tubules. The latter is mediated by organic anion transporters (OAT) which are competitively decreased by accumulation of organic acids in RF and inhibited by depolarization of tubular cell membrane with metabolic acidosis [12]. Hence, the proposed strategies to overcome diuretic resistance should include; 1) low dietary sodium intake, 2) reduction of drug-free intervals, and 3) combined diuretic therapy (CDT) with sequential blockade of the sodium absorption along the nephron, in order to escape rebound sodium retention [13]. A landmark study, in 1994, evaluated the effectiveness of the combination of a thiazide (bendrofluazide or metolazone) with furosemide in HF patients with symptomatic fluid congestion compared to LD monotherapy [14]. The American Heart Association recommends the use of CDT in HF patients with considerable fluid overload refractory to optimized doses of LDs in monotherapy (at least 160 - 320 mg/day of intravenous furosemide in bolus or as a continuous infusion) [15] though it did not improve mortality [16]. However, the use of aldosterone to block RAS axis improved mortality both in HF and CKD [17]. Resistance to diuretics is mostly demonstrated to be linked to an upregulation of sodium reabsorption in distal tubules. Chloride seems to play a major role in renal salt sensing mechanisms triggering neuro-hormonal sodium recovery. Despite conflicting evidence of the role of hypertonic saline improving dose-response curve of LD in HF such a phenomenon was not seen in patients with severe renal failure in a randomized double-blind controlled study [18]. Several antidiuretic hormone (ADH) receptor antagonists, globally known as “vaptans,” have been developed. Tolvaptan is an oral competitive V2 receptor (V2R) antagonist approved by the US Food and Drug Administration to correct euvolumic and hypervolumic hyponatremia in patients with HF, cirrhosis, and syndrome of inappropriate ADH (SIADH) [19]. However, several studies did not show its efficiency in HF and CKD except for cases of hyponatremia [20]. A new therapeutic option to diuretic resistance is the selective blockers of the renal sodium-glucose transporter (SGLT2), which induce osmotic diuresis and exert protective effects on the cardiovascular system. The selective SGT2 inhibitors inhibit glucose transport in the proximal tubule, thus inducing glycosuria, blood pressure lowering, natriuresis, and osmotic diuresis [21]. However, their diuretic effect is transient, limited to the initial treatment phase, without intrarenal RAAS activation [22].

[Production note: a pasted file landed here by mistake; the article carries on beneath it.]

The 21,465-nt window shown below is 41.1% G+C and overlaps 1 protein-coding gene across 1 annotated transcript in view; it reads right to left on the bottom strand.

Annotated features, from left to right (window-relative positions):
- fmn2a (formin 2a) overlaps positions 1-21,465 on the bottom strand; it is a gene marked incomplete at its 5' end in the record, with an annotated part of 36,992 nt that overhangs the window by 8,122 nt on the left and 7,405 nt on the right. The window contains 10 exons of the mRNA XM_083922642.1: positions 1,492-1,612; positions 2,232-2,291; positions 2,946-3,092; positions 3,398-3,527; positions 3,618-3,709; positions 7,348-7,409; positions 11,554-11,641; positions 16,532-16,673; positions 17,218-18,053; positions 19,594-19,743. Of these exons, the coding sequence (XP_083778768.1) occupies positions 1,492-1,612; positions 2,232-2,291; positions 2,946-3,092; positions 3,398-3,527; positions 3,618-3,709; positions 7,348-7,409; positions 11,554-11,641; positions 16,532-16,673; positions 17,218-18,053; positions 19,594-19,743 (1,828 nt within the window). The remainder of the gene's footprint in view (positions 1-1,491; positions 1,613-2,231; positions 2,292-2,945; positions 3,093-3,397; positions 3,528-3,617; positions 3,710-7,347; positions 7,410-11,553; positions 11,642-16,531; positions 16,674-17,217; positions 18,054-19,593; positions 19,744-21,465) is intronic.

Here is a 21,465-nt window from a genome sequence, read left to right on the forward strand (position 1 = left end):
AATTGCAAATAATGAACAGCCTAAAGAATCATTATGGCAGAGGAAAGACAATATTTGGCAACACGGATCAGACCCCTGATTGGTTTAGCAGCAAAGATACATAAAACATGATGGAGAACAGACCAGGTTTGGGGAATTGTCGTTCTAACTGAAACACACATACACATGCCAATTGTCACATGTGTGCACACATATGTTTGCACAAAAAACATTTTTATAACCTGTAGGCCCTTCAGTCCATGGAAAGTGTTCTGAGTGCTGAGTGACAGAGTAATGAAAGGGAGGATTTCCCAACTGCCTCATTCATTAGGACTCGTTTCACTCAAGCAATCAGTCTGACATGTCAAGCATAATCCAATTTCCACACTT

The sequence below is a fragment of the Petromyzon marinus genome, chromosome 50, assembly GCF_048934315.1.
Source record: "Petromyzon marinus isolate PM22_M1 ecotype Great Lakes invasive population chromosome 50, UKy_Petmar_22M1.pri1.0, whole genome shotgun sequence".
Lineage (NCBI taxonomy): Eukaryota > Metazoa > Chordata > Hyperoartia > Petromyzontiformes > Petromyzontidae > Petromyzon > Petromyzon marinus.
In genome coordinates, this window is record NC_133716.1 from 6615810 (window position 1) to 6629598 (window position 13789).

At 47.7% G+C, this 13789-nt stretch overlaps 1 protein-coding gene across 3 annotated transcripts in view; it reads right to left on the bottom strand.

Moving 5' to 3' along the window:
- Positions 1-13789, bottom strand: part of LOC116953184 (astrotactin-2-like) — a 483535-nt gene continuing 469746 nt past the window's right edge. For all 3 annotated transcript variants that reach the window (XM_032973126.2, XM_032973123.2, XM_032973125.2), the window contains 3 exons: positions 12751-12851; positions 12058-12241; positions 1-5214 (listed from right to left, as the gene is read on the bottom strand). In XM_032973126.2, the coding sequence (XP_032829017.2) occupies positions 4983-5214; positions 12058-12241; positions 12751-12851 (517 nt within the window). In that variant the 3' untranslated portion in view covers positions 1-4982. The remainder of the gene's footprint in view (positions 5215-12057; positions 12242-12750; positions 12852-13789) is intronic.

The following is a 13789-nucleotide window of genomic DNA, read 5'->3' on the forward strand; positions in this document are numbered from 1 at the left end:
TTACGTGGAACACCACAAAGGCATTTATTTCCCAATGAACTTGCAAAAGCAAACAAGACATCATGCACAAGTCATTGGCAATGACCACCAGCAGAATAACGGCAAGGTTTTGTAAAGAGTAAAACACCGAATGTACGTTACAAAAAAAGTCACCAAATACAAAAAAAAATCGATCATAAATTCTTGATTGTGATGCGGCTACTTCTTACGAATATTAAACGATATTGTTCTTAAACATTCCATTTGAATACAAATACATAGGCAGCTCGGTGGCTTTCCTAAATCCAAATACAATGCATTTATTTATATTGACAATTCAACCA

It should be noted that management of fluid overload in patients with heart failure is different from that in chronic renal disease. In the former; vasodilator therapy may unload the heart and improve DR and even morbidity and mortality [23]. Patients with renal disease; do not benefit from vasodilator therapy and induce hypotension that limits renal perfusion. The only available measure is CDT. In the present study; we have shown clearly that such therapy has improved their morbidity and avoided ultrafiltration therapy. In conclusion; it was safe, efficacious and cost-effective.

1) Statement of ethics:

The case was reported according to World Medical Association Declaration of Helsinki.

There was no new or investigational drug added to the patient’s maintenance therapy and they were not subjected to any harmful or injurious investigation.

2) Conflict of interest statement:

The authors declare no conflicts of interest regarding the publication of this paper.

3) Funding Sources:

The authors did not have any funding sources for this article.

Cite this paper: El-Reshaid, K. and Al-Bader, S. (2021) Sequential Combination Diuretic-Therapy for Massive Fluid Overload in Furosemide-Refractory Patients with Diabetic Kidney Disease. Open Journal of Nephrology, 11, 265-272. doi: 10.4236/ojneph.2021.112021.